Two Cantabrians want folks with solar panels to help those struggling to pay their power bills.
Solar power panels sometimes generate more electricity than their owners need, said Michael Fitzgerald and Brian Stephens of Christchurch-based charitable trust Empower Energy.
The excess power can be sold to electricity retailers for a modest fee.
Empower will provide a way for those modest fees to be donated to people struggling with energy poverty.
* Big electricity users fear ‘repeat of last year’ as wholesale prices climb
* Man gets $1.60 power bill for December after fitting solar panels
* Rising power prices pushing Kiwi households into power poverty
* Energy poverty is a reality for at least a fifth of New Zealanders
The idea was good enough to win the Impact Award at the end of an Orion Energy business accelerator programme designed to reduce New Zealand’s carbon emissions.
Empower is not yet accepting power donations while Stephens and Fitzgerald raise the seed capital needed to fund an app and other start-up expenses.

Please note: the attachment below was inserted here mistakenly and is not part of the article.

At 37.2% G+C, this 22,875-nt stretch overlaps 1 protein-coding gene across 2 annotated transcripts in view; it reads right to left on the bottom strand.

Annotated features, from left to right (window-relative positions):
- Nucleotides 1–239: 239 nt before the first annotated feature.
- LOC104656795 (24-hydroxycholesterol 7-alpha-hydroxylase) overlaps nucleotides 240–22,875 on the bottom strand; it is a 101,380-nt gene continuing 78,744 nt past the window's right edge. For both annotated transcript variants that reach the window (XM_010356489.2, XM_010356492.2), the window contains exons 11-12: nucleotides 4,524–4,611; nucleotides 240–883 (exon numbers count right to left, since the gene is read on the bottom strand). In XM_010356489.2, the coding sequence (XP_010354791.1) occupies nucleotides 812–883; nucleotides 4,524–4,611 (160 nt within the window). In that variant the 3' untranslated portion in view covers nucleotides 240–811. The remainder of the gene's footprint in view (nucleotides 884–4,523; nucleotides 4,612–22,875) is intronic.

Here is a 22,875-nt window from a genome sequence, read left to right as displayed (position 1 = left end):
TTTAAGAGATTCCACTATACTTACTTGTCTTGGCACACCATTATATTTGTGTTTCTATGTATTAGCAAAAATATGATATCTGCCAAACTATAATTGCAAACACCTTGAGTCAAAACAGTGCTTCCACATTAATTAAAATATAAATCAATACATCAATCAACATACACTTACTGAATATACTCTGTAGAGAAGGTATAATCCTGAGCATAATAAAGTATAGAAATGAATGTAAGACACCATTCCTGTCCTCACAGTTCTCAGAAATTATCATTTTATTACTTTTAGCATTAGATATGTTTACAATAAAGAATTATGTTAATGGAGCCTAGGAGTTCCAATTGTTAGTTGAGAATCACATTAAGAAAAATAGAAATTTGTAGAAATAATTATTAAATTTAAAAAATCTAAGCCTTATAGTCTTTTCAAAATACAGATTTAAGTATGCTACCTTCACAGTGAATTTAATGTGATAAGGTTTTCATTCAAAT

The duo, who are brothers-in-law, spent many hours over barbecues trying to solve energy poverty.
It mostly strikes low-income households in winter, when energy use and cost was highest. Nobody knew how many Kiwis experience energy poverty – the Ministry of Business, Innovation and Employment is working on that – but it’s probably hundreds of thousands or more.
Brian Stephens, left, and Michael Fitzgerald have plans to help the poor using solar power.
Poverty is often unseen and includes those who turn off their hot water heater or go to bed early to save money, as well as those suffering from rheumatic fever. Fitzgerald heard these sorts of stories while working for the Mayor’s Welfare Fund in Christchurch.
Stephens, a physicist working on the sidelines of the power sector, observed the many thousands of roofs across the country that could be converted to solar power. They could be harnessed to alleviate poverty and earning the owners a charitable tax credit.
The idea was nurtured in the accelerator – and turned out to be more complicated than initially thought. There are about 20 electricity retailers in New Zealand and most have their own customised accounting software. Getting them aboard is a technical challenge.